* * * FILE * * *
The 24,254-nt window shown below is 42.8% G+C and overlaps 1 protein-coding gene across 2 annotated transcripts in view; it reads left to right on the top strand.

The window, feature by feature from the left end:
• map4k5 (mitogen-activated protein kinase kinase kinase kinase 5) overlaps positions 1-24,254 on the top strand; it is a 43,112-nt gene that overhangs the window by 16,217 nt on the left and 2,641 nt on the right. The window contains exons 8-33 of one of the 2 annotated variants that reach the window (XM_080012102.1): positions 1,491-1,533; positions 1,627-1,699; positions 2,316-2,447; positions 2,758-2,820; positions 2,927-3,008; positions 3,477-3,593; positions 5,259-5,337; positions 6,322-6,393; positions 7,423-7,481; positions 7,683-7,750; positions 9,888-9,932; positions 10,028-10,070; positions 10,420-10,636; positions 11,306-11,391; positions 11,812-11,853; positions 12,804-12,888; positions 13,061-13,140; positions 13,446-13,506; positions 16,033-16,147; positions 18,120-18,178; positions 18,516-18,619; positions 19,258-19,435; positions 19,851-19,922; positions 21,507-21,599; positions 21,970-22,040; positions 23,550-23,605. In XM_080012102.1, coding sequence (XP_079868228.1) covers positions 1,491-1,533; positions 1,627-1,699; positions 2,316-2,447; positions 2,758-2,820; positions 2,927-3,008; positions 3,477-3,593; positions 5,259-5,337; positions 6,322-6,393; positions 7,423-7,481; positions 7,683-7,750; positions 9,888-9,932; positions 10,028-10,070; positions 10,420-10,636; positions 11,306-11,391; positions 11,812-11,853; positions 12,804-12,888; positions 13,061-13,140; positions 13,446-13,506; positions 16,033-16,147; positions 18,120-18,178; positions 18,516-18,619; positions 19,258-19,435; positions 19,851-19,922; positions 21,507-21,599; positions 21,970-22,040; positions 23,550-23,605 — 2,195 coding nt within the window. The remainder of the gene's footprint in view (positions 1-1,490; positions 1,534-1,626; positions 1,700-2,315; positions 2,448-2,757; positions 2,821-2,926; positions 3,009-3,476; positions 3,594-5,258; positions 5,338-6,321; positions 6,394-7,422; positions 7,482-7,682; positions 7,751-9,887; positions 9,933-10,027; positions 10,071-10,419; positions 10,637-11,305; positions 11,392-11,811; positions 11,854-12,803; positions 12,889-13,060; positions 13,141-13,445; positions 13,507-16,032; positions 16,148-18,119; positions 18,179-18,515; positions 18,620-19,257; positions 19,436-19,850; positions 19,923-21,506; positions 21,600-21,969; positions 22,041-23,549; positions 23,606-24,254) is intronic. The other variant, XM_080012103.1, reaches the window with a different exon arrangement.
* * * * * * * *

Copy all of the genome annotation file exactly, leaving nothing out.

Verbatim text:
The 24,254-nt window shown below is 42.8% G+C and overlaps 1 protein-coding gene across 2 annotated transcripts in view; it reads left to right on the top strand.

The window, feature by feature from the left end:
• map4k5 (mitogen-activated protein kinase kinase kinase kinase 5) overlaps positions 1-24,254 on the top strand; it is a 43,112-nt gene that overhangs the window by 16,217 nt on the left and 2,641 nt on the right. The window contains exons 8-33 of one of the 2 annotated variants that reach the window (XM_080012102.1): positions 1,491-1,533; positions 1,627-1,699; positions 2,316-2,447; positions 2,758-2,820; positions 2,927-3,008; positions 3,477-3,593; positions 5,259-5,337; positions 6,322-6,393; positions 7,423-7,481; positions 7,683-7,750; positions 9,888-9,932; positions 10,028-10,070; positions 10,420-10,636; positions 11,306-11,391; positions 11,812-11,853; positions 12,804-12,888; positions 13,061-13,140; positions 13,446-13,506; positions 16,033-16,147; positions 18,120-18,178; positions 18,516-18,619; positions 19,258-19,435; positions 19,851-19,922; positions 21,507-21,599; positions 21,970-22,040; positions 23,550-23,605. In XM_080012102.1, coding sequence (XP_079868228.1) covers positions 1,491-1,533; positions 1,627-1,699; positions 2,316-2,447; positions 2,758-2,820; positions 2,927-3,008; positions 3,477-3,593; positions 5,259-5,337; positions 6,322-6,393; positions 7,423-7,481; positions 7,683-7,750; positions 9,888-9,932; positions 10,028-10,070; positions 10,420-10,636; positions 11,306-11,391; positions 11,812-11,853; positions 12,804-12,888; positions 13,061-13,140; positions 13,446-13,506; positions 16,033-16,147; positions 18,120-18,178; positions 18,516-18,619; positions 19,258-19,435; positions 19,851-19,922; positions 21,507-21,599; positions 21,970-22,040; positions 23,550-23,605 — 2,195 coding nt within the window. The remainder of the gene's footprint in view (positions 1-1,490; positions 1,534-1,626; positions 1,700-2,315; positions 2,448-2,757; positions 2,821-2,926; positions 3,009-3,476; positions 3,594-5,258; positions 5,338-6,321; positions 6,394-7,422; positions 7,482-7,682; positions 7,751-9,887; positions 9,933-10,027; positions 10,071-10,419; positions 10,637-11,305; positions 11,392-11,811; positions 11,854-12,803; positions 12,889-13,060; positions 13,141-13,445; positions 13,507-16,032; positions 16,148-18,119; positions 18,179-18,515; positions 18,620-19,257; positions 19,436-19,850; positions 19,923-21,506; positions 21,600-21,969; positions 22,041-23,549; positions 23,606-24,254) is intronic. The other variant, XM_080012103.1, reaches the window with a different exon arrangement.